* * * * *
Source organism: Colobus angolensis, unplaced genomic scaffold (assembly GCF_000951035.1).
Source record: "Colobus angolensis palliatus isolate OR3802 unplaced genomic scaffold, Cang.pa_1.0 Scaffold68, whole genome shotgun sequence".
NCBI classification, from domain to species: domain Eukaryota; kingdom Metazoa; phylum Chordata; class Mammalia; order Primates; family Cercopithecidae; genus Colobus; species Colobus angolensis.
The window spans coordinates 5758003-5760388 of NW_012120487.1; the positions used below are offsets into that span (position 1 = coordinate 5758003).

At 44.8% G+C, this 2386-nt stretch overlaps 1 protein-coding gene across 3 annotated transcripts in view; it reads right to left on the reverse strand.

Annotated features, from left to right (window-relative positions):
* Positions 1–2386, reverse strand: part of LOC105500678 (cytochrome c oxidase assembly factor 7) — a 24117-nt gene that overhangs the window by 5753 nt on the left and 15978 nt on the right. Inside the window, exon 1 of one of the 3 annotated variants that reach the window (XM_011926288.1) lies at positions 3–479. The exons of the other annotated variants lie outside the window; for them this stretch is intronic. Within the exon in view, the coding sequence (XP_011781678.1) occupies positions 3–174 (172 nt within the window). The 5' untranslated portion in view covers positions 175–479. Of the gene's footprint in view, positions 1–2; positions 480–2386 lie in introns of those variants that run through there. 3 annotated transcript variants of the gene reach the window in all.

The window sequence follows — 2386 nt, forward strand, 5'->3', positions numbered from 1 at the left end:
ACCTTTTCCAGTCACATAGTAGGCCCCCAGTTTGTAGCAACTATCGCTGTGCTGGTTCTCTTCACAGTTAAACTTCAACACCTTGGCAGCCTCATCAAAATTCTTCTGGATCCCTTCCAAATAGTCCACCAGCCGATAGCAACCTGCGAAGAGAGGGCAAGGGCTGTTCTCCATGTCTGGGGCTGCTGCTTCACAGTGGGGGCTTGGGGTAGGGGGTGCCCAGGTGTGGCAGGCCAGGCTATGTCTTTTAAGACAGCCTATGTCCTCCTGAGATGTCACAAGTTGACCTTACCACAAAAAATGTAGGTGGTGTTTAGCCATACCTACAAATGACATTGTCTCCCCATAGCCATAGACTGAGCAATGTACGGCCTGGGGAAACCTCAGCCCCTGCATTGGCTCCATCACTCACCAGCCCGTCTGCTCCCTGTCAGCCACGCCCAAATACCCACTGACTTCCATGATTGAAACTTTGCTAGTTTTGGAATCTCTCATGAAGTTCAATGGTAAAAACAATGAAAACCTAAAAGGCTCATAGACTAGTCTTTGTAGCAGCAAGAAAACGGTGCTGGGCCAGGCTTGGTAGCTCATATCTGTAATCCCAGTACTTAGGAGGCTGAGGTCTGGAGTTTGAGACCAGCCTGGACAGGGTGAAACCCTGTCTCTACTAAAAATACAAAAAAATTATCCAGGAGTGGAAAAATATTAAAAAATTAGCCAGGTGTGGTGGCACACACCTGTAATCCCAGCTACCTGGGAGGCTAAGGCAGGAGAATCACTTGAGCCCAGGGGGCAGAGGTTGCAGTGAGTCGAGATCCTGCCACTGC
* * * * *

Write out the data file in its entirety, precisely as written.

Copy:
Source organism: Colobus angolensis, unplaced genomic scaffold (assembly GCF_000951035.1).
Source record: "Colobus angolensis palliatus isolate OR3802 unplaced genomic scaffold, Cang.pa_1.0 Scaffold68, whole genome shotgun sequence".
NCBI classification, from domain to species: domain Eukaryota; kingdom Metazoa; phylum Chordata; class Mammalia; order Primates; family Cercopithecidae; genus Colobus; species Colobus angolensis.
The window spans coordinates 5758003-5760388 of NW_012120487.1; the positions used below are offsets into that span (position 1 = coordinate 5758003).

At 44.8% G+C, this 2386-nt stretch overlaps 1 protein-coding gene across 3 annotated transcripts in view; it reads right to left on the reverse strand.

Annotated features, from left to right (window-relative positions):
* Positions 1–2386, reverse strand: part of LOC105500678 (cytochrome c oxidase assembly factor 7) — a 24117-nt gene that overhangs the window by 5753 nt on the left and 15978 nt on the right. Inside the window, exon 1 of one of the 3 annotated variants that reach the window (XM_011926288.1) lies at positions 3–479. The exons of the other annotated variants lie outside the window; for them this stretch is intronic. Within the exon in view, the coding sequence (XP_011781678.1) occupies positions 3–174 (172 nt within the window). The 5' untranslated portion in view covers positions 175–479. Of the gene's footprint in view, positions 1–2; positions 480–2386 lie in introns of those variants that run through there. 3 annotated transcript variants of the gene reach the window in all.

The window sequence follows — 2386 nt, forward strand, 5'->3', positions numbered from 1 at the left end:
ACCTTTTCCAGTCACATAGTAGGCCCCCAGTTTGTAGCAACTATCGCTGTGCTGGTTCTCTTCACAGTTAAACTTCAACACCTTGGCAGCCTCATCAAAATTCTTCTGGATCCCTTCCAAATAGTCCACCAGCCGATAGCAACCTGCGAAGAGAGGGCAAGGGCTGTTCTCCATGTCTGGGGCTGCTGCTTCACAGTGGGGGCTTGGGGTAGGGGGTGCCCAGGTGTGGCAGGCCAGGCTATGTCTTTTAAGACAGCCTATGTCCTCCTGAGATGTCACAAGTTGACCTTACCACAAAAAATGTAGGTGGTGTTTAGCCATACCTACAAATGACATTGTCTCCCCATAGCCATAGACTGAGCAATGTACGGCCTGGGGAAACCTCAGCCCCTGCATTGGCTCCATCACTCACCAGCCCGTCTGCTCCCTGTCAGCCACGCCCAAATACCCACTGACTTCCATGATTGAAACTTTGCTAGTTTTGGAATCTCTCATGAAGTTCAATGGTAAAAACAATGAAAACCTAAAAGGCTCATAGACTAGTCTTTGTAGCAGCAAGAAAACGGTGCTGGGCCAGGCTTGGTAGCTCATATCTGTAATCCCAGTACTTAGGAGGCTGAGGTCTGGAGTTTGAGACCAGCCTGGACAGGGTGAAACCCTGTCTCTACTAAAAATACAAAAAAATTATCCAGGAGTGGAAAAATATTAAAAAATTAGCCAGGTGTGGTGGCACACACCTGTAATCCCAGCTACCTGGGAGGCTAAGGCAGGAGAATCACTTGAGCCCAGGGGGCAGAGGTTGCAGTGAGTCGAGATCCTGCCACTGC